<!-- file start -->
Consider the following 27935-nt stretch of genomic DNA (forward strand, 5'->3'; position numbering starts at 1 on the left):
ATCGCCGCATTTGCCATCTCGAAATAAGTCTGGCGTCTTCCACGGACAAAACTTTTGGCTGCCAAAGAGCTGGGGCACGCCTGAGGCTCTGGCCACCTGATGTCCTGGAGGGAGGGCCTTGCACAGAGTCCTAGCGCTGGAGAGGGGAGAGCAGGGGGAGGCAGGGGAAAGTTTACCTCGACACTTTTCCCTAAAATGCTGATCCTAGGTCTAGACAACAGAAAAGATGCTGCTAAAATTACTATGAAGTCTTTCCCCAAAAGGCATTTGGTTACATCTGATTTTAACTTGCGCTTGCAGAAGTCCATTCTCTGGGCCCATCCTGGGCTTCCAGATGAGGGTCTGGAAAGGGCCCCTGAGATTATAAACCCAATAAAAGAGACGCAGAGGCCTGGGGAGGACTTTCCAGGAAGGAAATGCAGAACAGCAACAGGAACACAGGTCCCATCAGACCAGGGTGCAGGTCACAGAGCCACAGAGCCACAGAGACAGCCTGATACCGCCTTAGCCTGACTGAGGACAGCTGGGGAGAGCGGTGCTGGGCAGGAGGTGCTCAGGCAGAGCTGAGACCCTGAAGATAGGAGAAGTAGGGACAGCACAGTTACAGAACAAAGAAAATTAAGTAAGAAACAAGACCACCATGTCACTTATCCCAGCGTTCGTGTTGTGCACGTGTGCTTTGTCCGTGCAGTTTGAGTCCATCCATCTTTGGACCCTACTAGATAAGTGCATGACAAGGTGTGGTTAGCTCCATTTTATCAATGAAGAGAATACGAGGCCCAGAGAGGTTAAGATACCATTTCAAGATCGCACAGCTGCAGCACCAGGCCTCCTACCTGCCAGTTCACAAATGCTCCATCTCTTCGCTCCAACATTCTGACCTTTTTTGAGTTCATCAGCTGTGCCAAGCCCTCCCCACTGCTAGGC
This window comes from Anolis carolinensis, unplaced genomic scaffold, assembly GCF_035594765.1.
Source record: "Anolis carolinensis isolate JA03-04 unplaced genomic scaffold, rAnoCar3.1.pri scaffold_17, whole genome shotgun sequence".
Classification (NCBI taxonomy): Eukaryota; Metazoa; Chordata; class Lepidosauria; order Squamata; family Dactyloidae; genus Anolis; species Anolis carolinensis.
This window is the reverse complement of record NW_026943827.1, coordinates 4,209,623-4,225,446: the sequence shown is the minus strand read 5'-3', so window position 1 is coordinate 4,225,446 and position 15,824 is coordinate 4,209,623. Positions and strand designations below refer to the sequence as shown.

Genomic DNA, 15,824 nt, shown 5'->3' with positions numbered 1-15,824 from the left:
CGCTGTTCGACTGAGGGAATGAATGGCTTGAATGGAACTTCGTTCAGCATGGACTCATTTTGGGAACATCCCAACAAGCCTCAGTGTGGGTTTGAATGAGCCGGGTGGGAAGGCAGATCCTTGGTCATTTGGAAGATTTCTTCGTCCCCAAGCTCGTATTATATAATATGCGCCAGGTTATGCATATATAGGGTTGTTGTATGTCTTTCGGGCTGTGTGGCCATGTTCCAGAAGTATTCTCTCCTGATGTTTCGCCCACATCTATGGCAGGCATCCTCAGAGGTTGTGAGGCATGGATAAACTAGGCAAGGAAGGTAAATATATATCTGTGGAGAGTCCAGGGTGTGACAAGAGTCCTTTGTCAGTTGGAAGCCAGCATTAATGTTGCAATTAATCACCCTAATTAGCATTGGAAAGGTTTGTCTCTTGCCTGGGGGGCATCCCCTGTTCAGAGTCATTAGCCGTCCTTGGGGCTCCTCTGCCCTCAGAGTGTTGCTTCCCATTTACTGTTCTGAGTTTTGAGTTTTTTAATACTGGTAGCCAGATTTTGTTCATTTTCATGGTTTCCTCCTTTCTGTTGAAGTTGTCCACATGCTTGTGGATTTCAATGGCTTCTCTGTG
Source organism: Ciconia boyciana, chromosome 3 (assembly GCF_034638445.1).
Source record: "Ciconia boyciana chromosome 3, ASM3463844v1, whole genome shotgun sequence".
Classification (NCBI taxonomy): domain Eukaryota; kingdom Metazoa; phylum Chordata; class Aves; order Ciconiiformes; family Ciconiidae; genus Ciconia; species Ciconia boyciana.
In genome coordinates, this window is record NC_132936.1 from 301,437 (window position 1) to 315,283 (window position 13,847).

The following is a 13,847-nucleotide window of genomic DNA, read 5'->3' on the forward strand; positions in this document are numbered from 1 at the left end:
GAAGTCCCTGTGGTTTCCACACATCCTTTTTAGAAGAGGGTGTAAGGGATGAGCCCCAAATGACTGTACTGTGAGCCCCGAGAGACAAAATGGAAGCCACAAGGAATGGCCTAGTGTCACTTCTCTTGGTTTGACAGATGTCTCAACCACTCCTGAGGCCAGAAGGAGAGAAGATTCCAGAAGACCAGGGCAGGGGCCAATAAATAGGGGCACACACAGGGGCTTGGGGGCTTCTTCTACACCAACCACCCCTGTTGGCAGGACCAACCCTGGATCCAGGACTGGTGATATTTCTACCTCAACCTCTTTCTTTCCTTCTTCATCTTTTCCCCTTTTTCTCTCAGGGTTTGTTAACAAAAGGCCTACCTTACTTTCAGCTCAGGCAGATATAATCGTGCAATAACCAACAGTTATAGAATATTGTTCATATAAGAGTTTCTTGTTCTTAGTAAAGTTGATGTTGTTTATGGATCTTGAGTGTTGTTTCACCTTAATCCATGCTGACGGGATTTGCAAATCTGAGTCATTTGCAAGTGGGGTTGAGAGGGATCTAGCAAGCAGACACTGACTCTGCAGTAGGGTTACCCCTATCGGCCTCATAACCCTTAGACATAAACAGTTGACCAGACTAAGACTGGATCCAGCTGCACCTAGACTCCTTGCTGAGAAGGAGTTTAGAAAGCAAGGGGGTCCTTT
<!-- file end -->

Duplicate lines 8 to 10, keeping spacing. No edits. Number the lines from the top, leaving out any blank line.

CGCTGTTCGACTGAGGGAATGAATGGCTTGAATGGAACTTCGTTCAGCATGGACTCATTTTGGGAACATCCCAACAAGCCTCAGTGTGGGTTTGAATGAGCCGGGTGGGAAGGCAGATCCTTGGTCATTTGGAAGATTTCTTCGTCCCCAAGCTCGTATTATATAATATGCGCCAGGTTATGCATATATAGGGTTGTTGTATGTCTTTCGGGCTGTGTGGCCATGTTCCAGAAGTATTCTCTCCTGATGTTTCGCCCACATCTATGGCAGGCATCCTCAGAGGTTGTGAGGCATGGATAAACTAGGCAAGGAAGGTAAATATATATCTGTGGAGAGTCCAGGGTGTGACAAGAGTCCTTTGTCAGTTGGAAGCCAGCATTAATGTTGCAATTAATCACCCTAATTAGCATTGGAAAGGTTTGTCTCTTGCCTGGGGGGCATCCCCTGTTCAGAGTCATTAGCCGTCCTTGGGGCTCCTCTGCCCTCAGAGTGTTGCTTCCCATTTACTGTTCTGAGTTTTGAGTTTTTTAATACTGGTAGCCAGATTTTGTTCATTTTCATGGTTTCCTCCTTTCTGTTGAAGTTGTCCACATGCTTGTGGATTTCAATGGCTTCTCTGTG
Source organism: Ciconia boyciana, chromosome 3 (assembly GCF_034638445.1).
Source record: "Ciconia boyciana chromosome 3, ASM3463844v1, whole genome shotgun sequence".